INDIA, TAMIL NADU: A landmark ruling for cows

IMG_3819 rescued cows Blue Cross 2012 Feb


In a landmark decision, the High Court of Tamil Nadu ruled Thursday, February 7, 2013, that trucks in which cattle are being illegally transported through Tamil Nadu must be stopped and the cattle confiscated, that the care of the cattle seized is the responsibility of the police department, and that the trucks being used for transport are to be impounded while legal action is pending. The court case was filed by Radha Rajan.


For many years, cattle have been transported to slaughter in Kerala, one of only two Indian states in which cow slaughter is legal.  This sidesteps the intent of the ban on cow slaughter in all the other Indian states because the cattle are shipped to Kerala or West Bengal where it is legal to slaughter them. While the transport of cattle is not in itself against the law, overcrowding is illegal, and in many cases, as many as forty cows are being carried in trucks that are permitted to carry only six cattle.  This results in frequent injuries and severe suffering for the cows.


Cattle are regularly transported from states to the north such as Andhra Pradesh, to Kerala in the south, passing through Tamil Nadu.


For the police to have both the authority and the obligation to confiscate the cattle and impound the trucks will greatly impede the profitability of transporting cattle to slaughter – meaning that, over time, fewer and fewer cattle will have to endure the long, painful trips ending in slaughter, until the trade grinds to a complete halt.


Blue Cross of India, with the support of the Animal Welfare Board of India has led the way in a long legal battle over several years to protect cattle from inhumane, illegal transport.


Over the course of just this past year, since the beginning of 2012, Blue Cross has assisted police in the rescue of around four hundred cows from transport trucks.  The Tamil Nadu Police have done an excellent job of conscientiously enforcing the law and protecting the animals.


Goshalas, or cow sanctuaries, have been entrusted with giving sanctuary to the confiscated cows.  Blue Cross has, at this time, at its shelter 132 confiscated cows, and it is expected that all these animals will be able to be permanently placed and cared for in goshalas.  The system of goshalas has existed in India for thousands of years.  They were the world’s first animal shelters; many are run by the Jain community and many by Hindus.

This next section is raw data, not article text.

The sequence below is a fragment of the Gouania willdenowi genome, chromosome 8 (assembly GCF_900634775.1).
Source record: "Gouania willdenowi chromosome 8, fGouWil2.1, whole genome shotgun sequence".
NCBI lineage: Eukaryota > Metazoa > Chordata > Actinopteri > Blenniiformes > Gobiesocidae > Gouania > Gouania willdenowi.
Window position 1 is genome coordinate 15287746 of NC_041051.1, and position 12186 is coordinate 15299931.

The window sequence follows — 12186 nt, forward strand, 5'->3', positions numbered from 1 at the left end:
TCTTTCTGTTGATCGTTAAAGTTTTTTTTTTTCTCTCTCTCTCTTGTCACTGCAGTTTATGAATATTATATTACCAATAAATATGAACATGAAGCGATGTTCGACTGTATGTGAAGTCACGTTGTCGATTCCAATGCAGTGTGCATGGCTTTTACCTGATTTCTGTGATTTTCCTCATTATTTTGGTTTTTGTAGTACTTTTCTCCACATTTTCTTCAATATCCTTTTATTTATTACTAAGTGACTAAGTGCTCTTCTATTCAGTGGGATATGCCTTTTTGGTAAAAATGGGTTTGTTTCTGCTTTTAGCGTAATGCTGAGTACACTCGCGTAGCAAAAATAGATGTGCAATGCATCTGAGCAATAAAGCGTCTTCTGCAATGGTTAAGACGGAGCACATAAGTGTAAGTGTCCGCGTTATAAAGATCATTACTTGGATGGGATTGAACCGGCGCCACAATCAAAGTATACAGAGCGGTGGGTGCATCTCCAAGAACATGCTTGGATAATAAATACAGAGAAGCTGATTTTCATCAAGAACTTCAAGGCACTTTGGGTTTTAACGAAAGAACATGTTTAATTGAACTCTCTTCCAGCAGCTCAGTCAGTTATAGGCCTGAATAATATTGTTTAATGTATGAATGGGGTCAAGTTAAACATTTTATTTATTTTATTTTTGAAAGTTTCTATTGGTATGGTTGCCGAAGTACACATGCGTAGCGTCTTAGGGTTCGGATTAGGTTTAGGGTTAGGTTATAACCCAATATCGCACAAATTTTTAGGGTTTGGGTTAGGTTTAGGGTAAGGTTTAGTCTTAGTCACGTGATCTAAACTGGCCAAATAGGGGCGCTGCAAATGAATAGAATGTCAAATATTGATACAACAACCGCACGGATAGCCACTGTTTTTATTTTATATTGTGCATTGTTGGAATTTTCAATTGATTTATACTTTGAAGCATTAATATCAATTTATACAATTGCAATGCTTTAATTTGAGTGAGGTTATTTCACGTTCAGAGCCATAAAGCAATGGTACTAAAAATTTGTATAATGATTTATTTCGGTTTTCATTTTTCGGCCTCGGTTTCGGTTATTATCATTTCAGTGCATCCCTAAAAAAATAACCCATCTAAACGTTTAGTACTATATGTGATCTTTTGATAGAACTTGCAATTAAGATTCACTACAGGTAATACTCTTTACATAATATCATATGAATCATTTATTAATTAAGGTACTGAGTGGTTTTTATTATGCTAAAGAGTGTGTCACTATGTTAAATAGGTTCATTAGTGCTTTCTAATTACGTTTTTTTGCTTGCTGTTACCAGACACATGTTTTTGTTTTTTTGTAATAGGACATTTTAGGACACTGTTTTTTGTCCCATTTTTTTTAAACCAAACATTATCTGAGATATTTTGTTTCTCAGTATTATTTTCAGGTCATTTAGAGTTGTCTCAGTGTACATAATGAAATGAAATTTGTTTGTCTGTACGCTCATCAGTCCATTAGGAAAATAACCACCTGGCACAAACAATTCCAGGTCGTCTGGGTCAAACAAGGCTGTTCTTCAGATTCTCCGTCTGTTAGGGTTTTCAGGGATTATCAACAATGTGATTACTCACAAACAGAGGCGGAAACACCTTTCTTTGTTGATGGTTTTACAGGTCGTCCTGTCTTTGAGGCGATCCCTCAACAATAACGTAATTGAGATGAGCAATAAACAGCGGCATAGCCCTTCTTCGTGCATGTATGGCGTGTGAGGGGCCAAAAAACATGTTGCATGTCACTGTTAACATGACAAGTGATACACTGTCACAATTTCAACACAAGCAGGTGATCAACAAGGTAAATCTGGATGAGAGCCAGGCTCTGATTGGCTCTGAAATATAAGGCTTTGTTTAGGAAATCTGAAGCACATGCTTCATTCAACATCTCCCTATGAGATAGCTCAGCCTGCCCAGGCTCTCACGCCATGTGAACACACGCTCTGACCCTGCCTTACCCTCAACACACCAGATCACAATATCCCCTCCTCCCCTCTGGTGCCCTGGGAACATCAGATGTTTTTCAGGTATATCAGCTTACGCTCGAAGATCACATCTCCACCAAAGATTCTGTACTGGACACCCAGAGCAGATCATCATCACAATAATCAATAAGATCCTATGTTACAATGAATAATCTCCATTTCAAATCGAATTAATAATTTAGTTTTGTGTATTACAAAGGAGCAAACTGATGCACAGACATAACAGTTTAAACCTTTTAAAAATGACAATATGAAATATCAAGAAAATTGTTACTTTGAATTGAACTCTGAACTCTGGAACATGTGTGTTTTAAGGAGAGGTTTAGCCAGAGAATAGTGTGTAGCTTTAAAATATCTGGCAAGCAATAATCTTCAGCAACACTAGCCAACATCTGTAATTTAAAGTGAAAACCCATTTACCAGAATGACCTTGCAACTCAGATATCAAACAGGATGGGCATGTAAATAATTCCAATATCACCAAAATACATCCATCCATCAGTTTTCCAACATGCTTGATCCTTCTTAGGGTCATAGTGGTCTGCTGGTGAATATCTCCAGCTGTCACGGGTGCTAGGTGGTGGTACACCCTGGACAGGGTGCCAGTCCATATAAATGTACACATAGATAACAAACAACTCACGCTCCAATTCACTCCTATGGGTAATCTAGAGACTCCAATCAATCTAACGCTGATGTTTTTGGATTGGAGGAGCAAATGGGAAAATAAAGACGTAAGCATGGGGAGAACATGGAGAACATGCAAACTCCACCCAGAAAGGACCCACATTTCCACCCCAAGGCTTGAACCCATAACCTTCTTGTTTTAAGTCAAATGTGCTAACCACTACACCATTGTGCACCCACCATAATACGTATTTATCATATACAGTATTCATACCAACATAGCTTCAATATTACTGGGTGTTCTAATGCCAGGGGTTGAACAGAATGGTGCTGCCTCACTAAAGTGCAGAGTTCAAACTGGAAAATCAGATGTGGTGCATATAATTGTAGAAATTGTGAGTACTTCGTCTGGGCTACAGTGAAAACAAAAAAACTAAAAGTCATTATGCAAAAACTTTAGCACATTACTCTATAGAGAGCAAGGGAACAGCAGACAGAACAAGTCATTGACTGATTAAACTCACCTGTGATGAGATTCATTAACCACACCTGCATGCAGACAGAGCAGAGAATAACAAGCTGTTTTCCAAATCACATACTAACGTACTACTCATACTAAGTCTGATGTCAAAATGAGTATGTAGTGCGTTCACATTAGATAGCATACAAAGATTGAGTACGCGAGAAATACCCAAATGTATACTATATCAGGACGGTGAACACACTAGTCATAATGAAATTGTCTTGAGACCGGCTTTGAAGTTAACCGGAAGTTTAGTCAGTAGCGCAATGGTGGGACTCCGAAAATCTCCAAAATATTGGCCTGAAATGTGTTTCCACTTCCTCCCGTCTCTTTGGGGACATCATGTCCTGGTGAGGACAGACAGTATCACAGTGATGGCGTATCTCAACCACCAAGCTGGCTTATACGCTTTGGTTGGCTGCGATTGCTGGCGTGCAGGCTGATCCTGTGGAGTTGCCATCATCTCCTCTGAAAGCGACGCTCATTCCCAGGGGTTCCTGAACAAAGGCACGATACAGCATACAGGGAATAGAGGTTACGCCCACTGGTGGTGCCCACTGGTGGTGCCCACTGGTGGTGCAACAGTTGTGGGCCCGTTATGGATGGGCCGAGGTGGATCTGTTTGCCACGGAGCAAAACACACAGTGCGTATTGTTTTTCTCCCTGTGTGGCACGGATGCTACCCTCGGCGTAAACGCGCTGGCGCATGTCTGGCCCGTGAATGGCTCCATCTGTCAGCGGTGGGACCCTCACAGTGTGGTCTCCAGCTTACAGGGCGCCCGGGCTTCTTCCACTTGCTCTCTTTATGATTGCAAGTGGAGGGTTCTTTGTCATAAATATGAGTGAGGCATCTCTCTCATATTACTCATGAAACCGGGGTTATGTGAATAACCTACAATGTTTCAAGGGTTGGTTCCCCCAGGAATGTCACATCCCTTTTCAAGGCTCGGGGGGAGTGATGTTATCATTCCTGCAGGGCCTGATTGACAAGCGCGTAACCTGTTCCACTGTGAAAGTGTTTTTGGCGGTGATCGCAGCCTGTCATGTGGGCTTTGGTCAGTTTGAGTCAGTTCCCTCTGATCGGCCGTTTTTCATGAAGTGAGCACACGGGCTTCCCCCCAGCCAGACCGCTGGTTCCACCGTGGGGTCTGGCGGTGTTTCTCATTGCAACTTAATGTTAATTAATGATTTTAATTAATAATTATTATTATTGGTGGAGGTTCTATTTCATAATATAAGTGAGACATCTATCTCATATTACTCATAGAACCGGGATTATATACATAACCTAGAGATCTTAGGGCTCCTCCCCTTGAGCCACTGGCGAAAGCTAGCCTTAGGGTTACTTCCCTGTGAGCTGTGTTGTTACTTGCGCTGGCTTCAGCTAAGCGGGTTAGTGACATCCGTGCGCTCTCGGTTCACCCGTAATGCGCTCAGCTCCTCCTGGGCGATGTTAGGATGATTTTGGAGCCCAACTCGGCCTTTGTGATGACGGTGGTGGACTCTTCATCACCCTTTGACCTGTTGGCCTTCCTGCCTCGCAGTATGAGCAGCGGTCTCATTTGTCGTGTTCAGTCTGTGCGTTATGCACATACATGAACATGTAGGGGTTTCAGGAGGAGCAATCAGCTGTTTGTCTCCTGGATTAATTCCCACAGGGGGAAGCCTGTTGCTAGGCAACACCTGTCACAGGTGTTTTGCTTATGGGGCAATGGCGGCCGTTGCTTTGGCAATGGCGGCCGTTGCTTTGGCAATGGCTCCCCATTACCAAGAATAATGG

Dr. Chinny Krishna, Vice-Chairman of the Animal Welfare Board of India, says of yesterday’s court ruling, “This will surely break the back of the cattle mafia…The judgment was a major victory for animals.”


Photo: Sharon St Joan / Rescued bulls at Blue Cross of India.

To visit the website of Blue Cross, click here.



RAINFORESTS: APP paper company will halt logging in natural forests

A rainforest in Thailand
A rainforest in Thailand

On Tuesday, February 4, 2013, Asia Pulp and Paper (APP), the third largest paper company in the world, announced that, beginning immediately, it will no longer log trees from natural forests.  This is according to a February 5 article in The Guardian.

This follows a long campaign waged by environmentalists.

Aida Greenbury, APP’s managing director for sustainability said that it is time to take action against climate change.

This step will benefit the world’s rainforests and wildlife, including the Sumatran tiger and the orangutan.

In 2012, an investigation by Greenpeace led to the finding that endangered trees from the habitat of the Sumatran tiger had been used illegally in APP consumer products.  This led to a number of major clients, including Xerox, KFC UK, and Disney taking their business elsewhere.

The executive director of Greenpeace, John Sauven, called APP’s decision to halt logging in natural forests “highly significant.”  Sinar Mas, of which APP is a part, has interests in palm oil, as well as in pulp and paper. Palm oil plantations are a key contributor to the threat to Indonesian forests and the habitat of the severely endangered orangutan.

Scott Poynton, of Tropical Forest Trust, who helped negotiate the agreement with APP, expressed optimism that working together with the private sector in the future could result in reduced deforestation and greater hope for the world’s forests and wildlife.

Photo: © Yod Miansa-ard |



To read the original story in The Guardian, click here.



Thanks to SAI (Save Animals Initiative) Sanctuary Trust for letting us know about this encouraging news. To view their website, click here.